Tree%20farm.jpg

We arrive in Pescadero... Beach Time!

beac.jpg

Birds%20in%20Pescadero%201.jpg

(A later post on the town of Pescadero... Love that little town!)

January 24, 2011

Fringale

Although I already had a slide show on this, I could not add text to the slides, so here I go...

Saturday night, my family and I went to Fringale - a french restaurant in San Francisco. We took advantage of the city's annual event Dine About Town (DAT). We did this last year, when Mike and Jessie were here. They have since moved to Hawaii... we missed them last night.

dat_header.jpg

Dine About Town involves hundreds (ok, maybe that is my exageration :)) of restaurants that offer prix-fixe lunches at $17.95 and dinners at $34.95. It started after 9 / 11; sponsored by the San Francisco Travel Association to encourage people to dine out and boost revenue of local restaurants. I hope it becomes a family tradition for us.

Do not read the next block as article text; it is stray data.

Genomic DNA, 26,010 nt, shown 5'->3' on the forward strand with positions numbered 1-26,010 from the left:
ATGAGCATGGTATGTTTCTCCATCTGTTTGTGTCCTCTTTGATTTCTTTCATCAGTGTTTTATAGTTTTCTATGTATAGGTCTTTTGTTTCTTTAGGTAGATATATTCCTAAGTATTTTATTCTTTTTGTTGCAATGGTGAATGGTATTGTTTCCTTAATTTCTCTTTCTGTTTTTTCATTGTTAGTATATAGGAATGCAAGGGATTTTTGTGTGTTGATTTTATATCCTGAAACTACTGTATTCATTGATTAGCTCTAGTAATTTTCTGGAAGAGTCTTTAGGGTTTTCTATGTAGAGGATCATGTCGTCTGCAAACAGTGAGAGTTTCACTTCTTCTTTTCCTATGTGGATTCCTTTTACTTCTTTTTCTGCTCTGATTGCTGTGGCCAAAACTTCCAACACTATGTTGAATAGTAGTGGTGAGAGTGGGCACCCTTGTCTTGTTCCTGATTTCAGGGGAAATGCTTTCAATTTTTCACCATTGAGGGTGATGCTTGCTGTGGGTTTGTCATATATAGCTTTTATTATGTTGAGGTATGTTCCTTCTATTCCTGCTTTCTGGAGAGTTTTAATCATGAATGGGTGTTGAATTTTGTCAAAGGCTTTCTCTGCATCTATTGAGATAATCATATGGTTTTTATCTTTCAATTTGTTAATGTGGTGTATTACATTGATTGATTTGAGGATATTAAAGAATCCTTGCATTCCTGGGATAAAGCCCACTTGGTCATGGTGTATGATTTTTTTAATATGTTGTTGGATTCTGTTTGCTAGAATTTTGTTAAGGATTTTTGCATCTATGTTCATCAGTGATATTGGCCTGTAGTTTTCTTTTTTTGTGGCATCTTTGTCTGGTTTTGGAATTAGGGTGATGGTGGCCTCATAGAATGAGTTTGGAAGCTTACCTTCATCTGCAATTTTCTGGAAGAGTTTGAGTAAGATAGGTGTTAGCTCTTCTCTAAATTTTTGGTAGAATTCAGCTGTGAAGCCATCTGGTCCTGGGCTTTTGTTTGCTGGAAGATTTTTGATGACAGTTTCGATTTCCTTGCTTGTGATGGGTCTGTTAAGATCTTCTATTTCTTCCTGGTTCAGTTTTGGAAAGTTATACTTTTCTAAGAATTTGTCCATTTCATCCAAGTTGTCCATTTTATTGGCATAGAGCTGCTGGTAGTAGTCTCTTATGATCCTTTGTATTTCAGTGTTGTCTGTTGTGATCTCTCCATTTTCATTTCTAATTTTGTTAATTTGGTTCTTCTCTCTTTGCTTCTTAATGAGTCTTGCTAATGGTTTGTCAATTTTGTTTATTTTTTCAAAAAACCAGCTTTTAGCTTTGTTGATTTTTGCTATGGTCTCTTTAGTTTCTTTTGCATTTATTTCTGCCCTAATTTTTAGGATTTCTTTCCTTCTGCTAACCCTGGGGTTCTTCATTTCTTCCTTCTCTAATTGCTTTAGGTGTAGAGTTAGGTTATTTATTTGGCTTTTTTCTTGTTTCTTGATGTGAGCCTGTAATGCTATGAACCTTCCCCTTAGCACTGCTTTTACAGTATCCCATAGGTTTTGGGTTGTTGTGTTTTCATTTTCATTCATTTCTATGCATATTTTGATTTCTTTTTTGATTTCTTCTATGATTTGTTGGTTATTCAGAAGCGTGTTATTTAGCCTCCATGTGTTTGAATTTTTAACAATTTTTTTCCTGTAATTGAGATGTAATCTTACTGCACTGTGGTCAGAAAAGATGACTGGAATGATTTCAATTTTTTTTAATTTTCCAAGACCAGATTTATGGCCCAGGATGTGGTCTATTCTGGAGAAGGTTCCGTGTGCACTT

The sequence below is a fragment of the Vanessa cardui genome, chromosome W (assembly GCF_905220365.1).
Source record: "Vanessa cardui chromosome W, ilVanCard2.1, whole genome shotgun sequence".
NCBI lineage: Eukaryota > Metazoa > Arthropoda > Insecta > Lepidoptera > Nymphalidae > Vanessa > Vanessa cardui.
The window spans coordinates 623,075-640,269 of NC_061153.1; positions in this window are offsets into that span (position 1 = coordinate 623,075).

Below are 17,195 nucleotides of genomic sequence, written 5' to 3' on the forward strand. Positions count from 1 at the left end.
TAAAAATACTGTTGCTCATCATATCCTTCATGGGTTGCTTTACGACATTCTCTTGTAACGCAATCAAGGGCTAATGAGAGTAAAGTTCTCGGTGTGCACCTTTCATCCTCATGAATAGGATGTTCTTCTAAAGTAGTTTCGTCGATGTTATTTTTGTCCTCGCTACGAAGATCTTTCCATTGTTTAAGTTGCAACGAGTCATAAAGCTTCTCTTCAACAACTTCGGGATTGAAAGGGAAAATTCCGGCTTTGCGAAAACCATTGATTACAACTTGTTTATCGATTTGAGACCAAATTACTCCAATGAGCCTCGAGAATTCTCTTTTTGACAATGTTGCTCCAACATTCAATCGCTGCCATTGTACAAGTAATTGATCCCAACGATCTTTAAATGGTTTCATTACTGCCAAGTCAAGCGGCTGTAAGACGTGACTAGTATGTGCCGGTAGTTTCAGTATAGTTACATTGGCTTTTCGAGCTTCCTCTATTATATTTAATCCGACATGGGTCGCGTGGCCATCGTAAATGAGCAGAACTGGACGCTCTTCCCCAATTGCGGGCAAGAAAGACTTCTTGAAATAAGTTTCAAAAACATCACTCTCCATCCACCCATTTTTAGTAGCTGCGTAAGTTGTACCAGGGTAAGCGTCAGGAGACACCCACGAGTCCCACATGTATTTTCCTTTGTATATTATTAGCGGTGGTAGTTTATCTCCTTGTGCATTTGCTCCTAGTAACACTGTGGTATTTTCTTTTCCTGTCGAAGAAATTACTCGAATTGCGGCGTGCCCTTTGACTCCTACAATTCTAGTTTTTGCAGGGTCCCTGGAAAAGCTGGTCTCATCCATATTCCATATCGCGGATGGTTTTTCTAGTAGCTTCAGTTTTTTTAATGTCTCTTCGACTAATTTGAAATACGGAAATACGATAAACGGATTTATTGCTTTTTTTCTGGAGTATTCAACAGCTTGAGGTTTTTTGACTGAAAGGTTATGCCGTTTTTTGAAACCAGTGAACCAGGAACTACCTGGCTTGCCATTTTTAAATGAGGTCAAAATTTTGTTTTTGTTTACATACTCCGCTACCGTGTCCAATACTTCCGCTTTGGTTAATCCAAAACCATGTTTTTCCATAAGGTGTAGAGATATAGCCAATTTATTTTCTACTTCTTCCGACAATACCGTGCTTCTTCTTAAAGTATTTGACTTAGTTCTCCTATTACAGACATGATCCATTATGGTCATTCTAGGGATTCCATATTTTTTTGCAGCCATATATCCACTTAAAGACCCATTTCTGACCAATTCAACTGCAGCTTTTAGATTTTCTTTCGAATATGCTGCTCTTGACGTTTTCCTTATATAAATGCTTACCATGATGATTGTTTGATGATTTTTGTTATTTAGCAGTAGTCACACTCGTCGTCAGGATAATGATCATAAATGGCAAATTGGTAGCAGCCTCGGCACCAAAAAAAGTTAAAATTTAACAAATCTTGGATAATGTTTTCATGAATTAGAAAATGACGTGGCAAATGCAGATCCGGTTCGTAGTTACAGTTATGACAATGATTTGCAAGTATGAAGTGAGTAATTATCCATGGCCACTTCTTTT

Baby Wyatt joined us - his first San Francisco outing...

Wyatt.jpg

Shawn.JPG

SAM_1252.JPG

So we started with one of the appetizers featured on the DAT menu. I ordered the Dungeness Crab Napoleon. It is crab layered with avocado, mango salsa, on top of fresh veggies. Liked it!

crab.JPG

I ordered the Petrale Sole which sat on top of mashed potatoes. The sole was stuffed with julliened carrots and zucchini. Or rather maybe it was all those vegetables wrapped in the sole. I offered Josh (Tracey's boyfriend) a taste and asked if he liked it. He said it was alright, but not like the fish dishes at Maui's Mama's Fish House... :) I have to agree.

sole.JPG

Tracey and Katrina ordered the Lamb Shank with Mashed Potatoes and Veggies. Katrina said it was really good, the lamb must have been nice and tender as I saw it fall off the bone. Looks yummy, I definitely gotta try the lamb next time.

Lamb.JPG

Tracey could not eat her dinner as she may have what is going around - upset stomach, etc... or perhaps she may just have been dehydrated from her run earlier today. Whatever it is, I hope she gets well fast!

Josh had the Duck confit, lentils, garlic, bacon and red wine sauce.